It can show if external factors are affecting allele frequency: if the CF frequency is measueed 50 years later, it might be found to e 1 in 3500- from this info, you can calculate that the recessive allele is now 0.017, comapred tp 0.02 currently. As the frequency has changed between generations, the HW principle doesn't apply here, so there must have been some factors affecting allele frequency, e.g. mutations or natural selection

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Modes of selection

  • Directional selection- where individuals with alleles for a single extreme phenotype are more likely to survive and reproduce. Could be in response to an environmental change
  • Stabalising selection- where individuals with alleles for characterisics towards the middle of the range are more likely to survive and reproduce. This occurs when the environment isn't changing
  • Disruptive selection- individuals with alleles for extreme phenotypes at either end are more likely to survive and reproduce. This occurs when the environment favours more than one phenotype
  • Sexual selection- natural selection that occurs through preference by one sex for certain characteristics in individuals of the other sex
  • Artificial selection- when organisms are bred by farmers (etc) in order for the most desirable traits to be reproduced
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Speciation is the devlopment of a new species from an existing one- it occurs when populations of the same species become reproductively isolated. Changes in allele frequency cause changes in phenotype, meaning organisms can no longer mate to produce fertile offspring. This can occur if there's a physical barrier, so some individuals are separated from the main population. This is geographical isolation, and leads to allopatric speciation; this is when separated populations experience different conditions, so experience different selection pressures. This means different alleles will be directionally selected until they've changed so much, they become reproductively isolated. Selection can also occur when a population becomes reproductively isolated without any physical separation. This is called sympatric speciation; random mutations can occur in the population, preventing members of that population breeding with other members of the species. 

Reproductive isolation occurs because changes in alleles and phenotype in some individuals prevent them from breeding successfully- these changes include seasonal, mechanical and behavioural aspects.

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Genetic drift

  • Evolution can also occur by genetic drift- when chance, rather than environmental factors dictates which individuals survive, breed and pass on their alleles. If by chance the alleles for one genotype are passed on to offspring more often than others, meaning the number of individuals with that allele increases
  • Natural selection and genetic drift work alongside each other to drive evolution. Evolution by genetic drift usually has greater impact on smaller populations, where chance has a greater influence
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  • The niche a specues occupies within its habitat includes its biotic interactions- the organisms it eats + those it's eaten by and its abiotic interactions- the oxygen an organism breathes in + the carbon dioxide it breathes out. A niche can only be occupied by 1 species- if 2 species try to occupy the same niche, they'll compete with each other until only one species is left.
  • Adaptations are physiological, behavioural or anatomical. Natural selection ensures that organisms with better adaptations are more likely to survive and pass on their alleles. Every species us adapted to use an ecosystem in a way that no other species can. The organisms are adapted to both the abiotic conditions and biotic conditions in their ecosystem.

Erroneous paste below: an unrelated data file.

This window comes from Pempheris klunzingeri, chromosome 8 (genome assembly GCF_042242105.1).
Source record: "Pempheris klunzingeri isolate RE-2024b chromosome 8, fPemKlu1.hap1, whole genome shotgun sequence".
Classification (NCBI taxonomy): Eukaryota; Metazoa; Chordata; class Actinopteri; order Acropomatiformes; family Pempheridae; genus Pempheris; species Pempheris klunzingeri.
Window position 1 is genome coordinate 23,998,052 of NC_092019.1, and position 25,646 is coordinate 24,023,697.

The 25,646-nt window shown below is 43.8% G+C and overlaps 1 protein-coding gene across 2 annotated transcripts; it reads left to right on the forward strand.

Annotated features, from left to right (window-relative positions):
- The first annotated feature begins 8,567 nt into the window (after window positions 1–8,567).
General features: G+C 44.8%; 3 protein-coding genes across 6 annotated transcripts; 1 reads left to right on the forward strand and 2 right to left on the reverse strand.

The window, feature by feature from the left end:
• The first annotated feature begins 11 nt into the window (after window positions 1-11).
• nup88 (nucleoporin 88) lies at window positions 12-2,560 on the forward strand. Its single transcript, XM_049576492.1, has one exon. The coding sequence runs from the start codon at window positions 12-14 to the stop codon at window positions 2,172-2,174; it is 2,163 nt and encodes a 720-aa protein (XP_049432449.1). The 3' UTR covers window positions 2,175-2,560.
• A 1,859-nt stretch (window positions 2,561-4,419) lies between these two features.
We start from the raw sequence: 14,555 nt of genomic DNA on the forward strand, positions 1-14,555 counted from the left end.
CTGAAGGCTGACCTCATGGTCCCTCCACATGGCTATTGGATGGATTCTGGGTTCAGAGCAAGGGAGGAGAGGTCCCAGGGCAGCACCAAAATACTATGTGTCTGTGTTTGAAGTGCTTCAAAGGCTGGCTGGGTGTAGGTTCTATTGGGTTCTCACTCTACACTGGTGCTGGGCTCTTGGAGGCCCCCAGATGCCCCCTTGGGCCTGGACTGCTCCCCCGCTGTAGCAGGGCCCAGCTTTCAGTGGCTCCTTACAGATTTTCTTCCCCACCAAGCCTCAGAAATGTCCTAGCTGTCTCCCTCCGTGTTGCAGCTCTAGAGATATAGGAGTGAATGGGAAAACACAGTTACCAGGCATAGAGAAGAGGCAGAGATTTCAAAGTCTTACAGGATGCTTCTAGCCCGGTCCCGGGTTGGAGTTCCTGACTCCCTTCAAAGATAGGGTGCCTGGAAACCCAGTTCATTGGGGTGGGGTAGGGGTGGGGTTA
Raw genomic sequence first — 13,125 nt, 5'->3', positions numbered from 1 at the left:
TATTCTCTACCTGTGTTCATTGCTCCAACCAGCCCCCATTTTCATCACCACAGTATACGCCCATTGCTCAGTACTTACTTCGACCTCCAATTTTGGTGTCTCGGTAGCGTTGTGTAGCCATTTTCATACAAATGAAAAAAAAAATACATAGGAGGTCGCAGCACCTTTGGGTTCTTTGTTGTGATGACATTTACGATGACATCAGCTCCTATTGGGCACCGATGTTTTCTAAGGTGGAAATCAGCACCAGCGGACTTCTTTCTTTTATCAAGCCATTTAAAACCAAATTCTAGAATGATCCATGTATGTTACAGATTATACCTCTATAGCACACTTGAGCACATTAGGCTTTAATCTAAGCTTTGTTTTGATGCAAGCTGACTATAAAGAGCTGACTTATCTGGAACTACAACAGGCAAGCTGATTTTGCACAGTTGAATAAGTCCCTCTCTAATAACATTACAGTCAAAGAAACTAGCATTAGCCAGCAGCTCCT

• The carrying capacity varies as a result of both abiotic and biotic factors. Abiotic factors inc the amount of light, water, space and temperature; if they're optimum, organisms will grow and reproduce more successfully. 
  • Interspecific competetion is between species- as resources decrease, the species that're better adapted to its surrounding will be more likely to claim the niche
  • Intraspecific competition is within species- a smaller population means there's less competition, which is better for growth and reproduction
  • Predation is when an organism eats and kills another. The population sizes of predators and prey atr interlinked
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  • Primary succession happens on land that's been newly formed or exposed. Seeds and spores are blown in by the wind and begin to grow. The pioneer species must be specially adapted to these hostile conditions to survive. When they die and microorganisms decompose the dead material, a basic soil is formed, making the conditions less hostile and plants can start to grow
  • Seconadry succession happens on land that's been cleared of all plants, but where the soil remains, with the pioneer species being larger plants. As succession goes on, the ecosystem becomes more complex and biodiversity increases. The final stage of succession is called climax community- the ecosystem is supporting the largest and most complex community it can.
  • The species that make up the climax community depends on the climate of the community- if there's not much change between seasons, the climax will contain large trees, if there is, it'll only contain herbs and shurbs.
  • Human activities can prevent succession (e.g. regularly mowing grassy fields), stopping a climax community from developing- it's called a plagoclimax when this occurs
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Conservation sometimes involves preventing succession to preserve an ecosystem in its current stage of succession, as otherwise there could be a loss of some of the plants and animals that currently live there. Conservation is the protection of ecosystems in a sustainable way- i.e. enough resources are taken to meet the needs of people today, without reducing the ability of people in the future to meet their own needs.

There's often a conflict between human needs and conservation, so a balance needs to be found between the two in order to maintain the sustainability of natural resources.